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Halt on the salt

How to reduce your sodium intake

From SheKnows Canada
Many of us consume far more salt than we need to. The average adult only needs about 2,400 mg of sodium daily, and in the U.S., the average salt intake is 4,000 mg a day. Cutting down on your intake just calls for being more aware and selective of what you eat. Read on to learn how to trim salt easily from your diet.

Too much salt

High blood pressure (which can lead to heart disease and stroke) is one of the main dangers of consuming too much salt, as many of us are doing. You might be surprised to learn, however, that it's not the salt shaker that's at the root of our overconsumption, but rather the processed foods we're eating. In fact, a whopping three-quarters of the salt we consume comes from processed foods.

Here are simple ways you can reduce your sodium intake.

Check the nutrional-facts label and the ingredients

The label will indicate how much sodium the product contains, by weight or volume. Also, have a read of the ingredients list: salt may be listed as salt, sodium, sodium chloride or monosodium glutamate.

Skimp on sauces and dressings

Pour sauce and dressing sparingly, as these can often be high in salt (soy sauce is an excellent example of a sauce that's high in sodium). When dining out, request your sauce and dressing on the side so you can control the amount you eat.

Opt for less-salty snacks and foods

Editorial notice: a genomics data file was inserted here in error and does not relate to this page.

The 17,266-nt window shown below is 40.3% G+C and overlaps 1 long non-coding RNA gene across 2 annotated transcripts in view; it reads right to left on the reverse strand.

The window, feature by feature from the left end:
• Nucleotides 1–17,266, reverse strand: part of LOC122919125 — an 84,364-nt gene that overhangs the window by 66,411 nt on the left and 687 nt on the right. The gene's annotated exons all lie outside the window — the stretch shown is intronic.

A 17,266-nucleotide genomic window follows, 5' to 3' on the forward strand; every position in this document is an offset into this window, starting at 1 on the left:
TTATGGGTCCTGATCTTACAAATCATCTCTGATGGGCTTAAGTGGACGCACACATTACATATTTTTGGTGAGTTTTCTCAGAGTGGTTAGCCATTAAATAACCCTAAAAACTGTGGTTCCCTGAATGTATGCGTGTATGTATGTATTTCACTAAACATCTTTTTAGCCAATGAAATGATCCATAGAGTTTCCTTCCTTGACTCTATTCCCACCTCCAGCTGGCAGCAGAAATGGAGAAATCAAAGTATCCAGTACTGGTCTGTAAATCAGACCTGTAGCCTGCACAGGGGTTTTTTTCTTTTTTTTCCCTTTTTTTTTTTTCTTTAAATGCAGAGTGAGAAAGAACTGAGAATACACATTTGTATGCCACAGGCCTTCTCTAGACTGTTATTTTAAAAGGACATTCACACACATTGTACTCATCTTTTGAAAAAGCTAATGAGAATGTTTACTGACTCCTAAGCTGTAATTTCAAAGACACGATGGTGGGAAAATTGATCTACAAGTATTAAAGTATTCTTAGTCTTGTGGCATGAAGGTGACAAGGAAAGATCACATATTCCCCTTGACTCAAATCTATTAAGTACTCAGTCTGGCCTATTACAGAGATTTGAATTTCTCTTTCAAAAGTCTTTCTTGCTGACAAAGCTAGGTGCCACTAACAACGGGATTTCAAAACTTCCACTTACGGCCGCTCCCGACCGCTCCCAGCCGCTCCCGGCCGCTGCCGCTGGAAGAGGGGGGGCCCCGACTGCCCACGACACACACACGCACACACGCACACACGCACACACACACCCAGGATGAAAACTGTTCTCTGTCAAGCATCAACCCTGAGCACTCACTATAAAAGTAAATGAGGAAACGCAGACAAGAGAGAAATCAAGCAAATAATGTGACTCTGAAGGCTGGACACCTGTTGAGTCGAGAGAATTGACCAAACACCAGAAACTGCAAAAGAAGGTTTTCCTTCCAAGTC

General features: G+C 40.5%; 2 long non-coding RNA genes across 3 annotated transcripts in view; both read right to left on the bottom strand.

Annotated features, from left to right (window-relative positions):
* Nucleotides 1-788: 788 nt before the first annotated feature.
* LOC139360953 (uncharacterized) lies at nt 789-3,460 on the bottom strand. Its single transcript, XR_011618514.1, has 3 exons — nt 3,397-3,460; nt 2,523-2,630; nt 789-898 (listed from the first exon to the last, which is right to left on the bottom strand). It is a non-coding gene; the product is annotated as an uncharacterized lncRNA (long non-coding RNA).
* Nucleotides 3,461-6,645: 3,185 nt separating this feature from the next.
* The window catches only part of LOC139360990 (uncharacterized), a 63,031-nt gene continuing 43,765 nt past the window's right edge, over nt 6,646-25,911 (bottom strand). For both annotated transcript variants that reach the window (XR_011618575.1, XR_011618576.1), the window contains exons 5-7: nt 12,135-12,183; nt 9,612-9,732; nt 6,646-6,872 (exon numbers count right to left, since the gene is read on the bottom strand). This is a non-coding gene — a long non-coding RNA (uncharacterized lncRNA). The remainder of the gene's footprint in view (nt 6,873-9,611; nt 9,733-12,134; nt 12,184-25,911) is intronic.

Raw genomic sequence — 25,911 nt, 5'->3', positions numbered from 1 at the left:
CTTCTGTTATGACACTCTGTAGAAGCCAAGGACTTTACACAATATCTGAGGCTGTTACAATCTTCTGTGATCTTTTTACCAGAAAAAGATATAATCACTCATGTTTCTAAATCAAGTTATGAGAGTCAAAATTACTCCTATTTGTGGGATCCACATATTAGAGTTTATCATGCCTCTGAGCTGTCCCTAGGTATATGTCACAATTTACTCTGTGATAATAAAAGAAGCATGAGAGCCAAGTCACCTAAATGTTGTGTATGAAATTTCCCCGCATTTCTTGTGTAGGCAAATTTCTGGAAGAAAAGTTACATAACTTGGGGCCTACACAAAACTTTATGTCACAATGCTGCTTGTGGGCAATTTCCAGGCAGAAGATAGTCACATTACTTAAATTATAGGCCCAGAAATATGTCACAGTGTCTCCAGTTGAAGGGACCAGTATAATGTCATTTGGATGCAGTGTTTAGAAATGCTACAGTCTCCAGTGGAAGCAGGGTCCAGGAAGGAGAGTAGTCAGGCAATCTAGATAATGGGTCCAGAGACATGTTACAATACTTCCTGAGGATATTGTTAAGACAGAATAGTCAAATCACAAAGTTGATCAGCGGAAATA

Potato chips, salted nuts, many crackers, cheese, bacon, pickles — these popular snacks and foods are high in salt. Try switching to unsalted or low-sodium versions, or switch to different snacks altogether, such as dried or fresh fruit, a whole-grain slice of bread with natural peanut butter, or some carrots with hummus.

Use more herbs and spices

Go lighter on the salt you add when cooking and add a flavourful punch by using a variety of fresh or dried herbs and spices instead.

Taste before you salt

So many of us automatically reach for the salt shaker, drowning our meal in a sea of salt before even tasting the dish! Have a few bites first, and decide if your meal truly needs more salt before that shaker is even in your hand.

Look for reduced-sodium products

Canned vegetables, soups and the like can be quite high in salt. The good news is that many now come in reduced-sodium versions. For chicken stock, make your own; or, if you don't have time, get the low-salt version. Chances are you will not even notice the difference in taste.

More food articles that may interest you

Spice things up: No salt low-sodium diets don't have to be bland
Low-sodium shiitake mushroom and veggie stirfry
Souper easy: Delicious low-carb soups

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